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Money performs four main functions in today’s society. It mainly serves as:
A medium of exchange
A standard of deferred payment
A store of wealth
A measure of value
In theory, people are generally able to exchange goods and services without the need for a monetary transaction between the parties involved. For example, a farmer can exchange 10 kilos. of apples for 10 liters of milk with another farmer.
An economy based on barter would face several restrictions:
Each of the parties involved in a transaction would have to want what the other party has to offer. The two farmers in the example above should agree that x kilograms of apples are worth y liters of milk and be willing to exchange them at such conditions.
The goods and services exchanged should be divisible. If the goods are indivisible (such as a car), the owner wouldn’t be able to use them to purchase other goods and services of lower value.
The goods a person can exchange may be perishable, which means their owner should exchange them or use them before they lose their value. It means that services and many types of goods wouldn’t allow the value associated with them to be stored.
Governments may offer incentives to limit barter even when it’s feasible, as it generally reduces tax revenue.
Once we understand the limits of barter, we can easily understand the functions of money in our society.
Money as a Medium of Exchange
A medium of exchange is an asset that can be used in a transaction to exchange goods and services. Gold and other precious metals have been used as a medium of exchange before money itself, or alongside it.
Not every asset can be used as a medium of exchange. To be a proper medium of exchange, an asset must have the following characteristics:
It must be readily acceptable. It is generally true if the medium of exchange has a known value. People know how much a $100 dollar bill is worth and have at least an idea of what it can buy at any given moment.
It must be easily divisible. A good medium of exchange should allow small transactions, as well as large transactions. Banknotes and coins are generally available in different denominations in order to allow large value transactions, as well as small value ones.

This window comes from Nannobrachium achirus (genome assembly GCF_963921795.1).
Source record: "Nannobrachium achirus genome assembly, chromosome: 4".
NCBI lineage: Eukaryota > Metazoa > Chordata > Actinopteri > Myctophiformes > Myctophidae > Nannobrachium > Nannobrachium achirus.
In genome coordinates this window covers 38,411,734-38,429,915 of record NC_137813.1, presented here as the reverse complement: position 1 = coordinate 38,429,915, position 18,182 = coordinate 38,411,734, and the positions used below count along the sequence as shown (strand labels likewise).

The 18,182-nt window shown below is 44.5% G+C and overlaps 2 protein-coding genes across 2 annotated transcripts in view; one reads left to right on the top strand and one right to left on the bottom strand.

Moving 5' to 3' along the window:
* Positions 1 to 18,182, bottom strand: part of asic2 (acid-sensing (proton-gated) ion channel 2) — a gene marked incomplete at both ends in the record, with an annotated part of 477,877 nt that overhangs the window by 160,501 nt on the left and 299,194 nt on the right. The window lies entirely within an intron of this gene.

It must have a high value relative to its weight. It is because a good medium of exchange should be easy to transport. Banknotes and coins are light and easy to carry.
It must be difficult to counterfeit. If it’s not, its value would be difficult to know with reasonable certainty, and it wouldn’t be accepted in transactions.
Money as a Standard of Deferred Payment
The above function is somehow related to the first, as it creates credit and allows transactions to be settled in the future. To be a standard of deferred payment, money must be an accepted way to value and settle a debt in the future.
Money as a Store of Wealth
As services can’t be stored and a lot of goods are perishable, society requires more effective ways of storing wealth. Money can be easily stored, retrieved, and used at a later time, and, at least in times of low inflation, it’s able to maintain most of its value.
Money as a Measure of Value
Money can be used as a universal unit of account to measure the value of all the goods and services exchanged in an economy.
In a money-based economy, prices can be indicated using only one measure of value, simplifying transactions and people’s understanding of how much a good or service is worth.
Conversely, in a barter economy, the prices for a good or service should be established based on all the other goods or services produced and exchanged.
Precious Metals as Money
Especially in the past, gold and other precious metals have been successfully used as money in many societies. It is due to the following:
They were a good medium of exchange for transactions settled immediately or in the future, as their value was known, they could be easily divisible, were difficult to counterfeit, and had a high value relative to their weight.
Precious metals are considered a good store of wealth, as they are not perishable goods. However, others would argue that their success as stores of wealth also depended on people’s expectations. They are expected to maintain their value because others would keep valuing them in the future due to the expectations that the demand for items, such as jewelry and ornaments, would continue to be strong.
They were good and simple measures of value. Anybody could easily use grams or ounces of gold to measure the price of goods and services.
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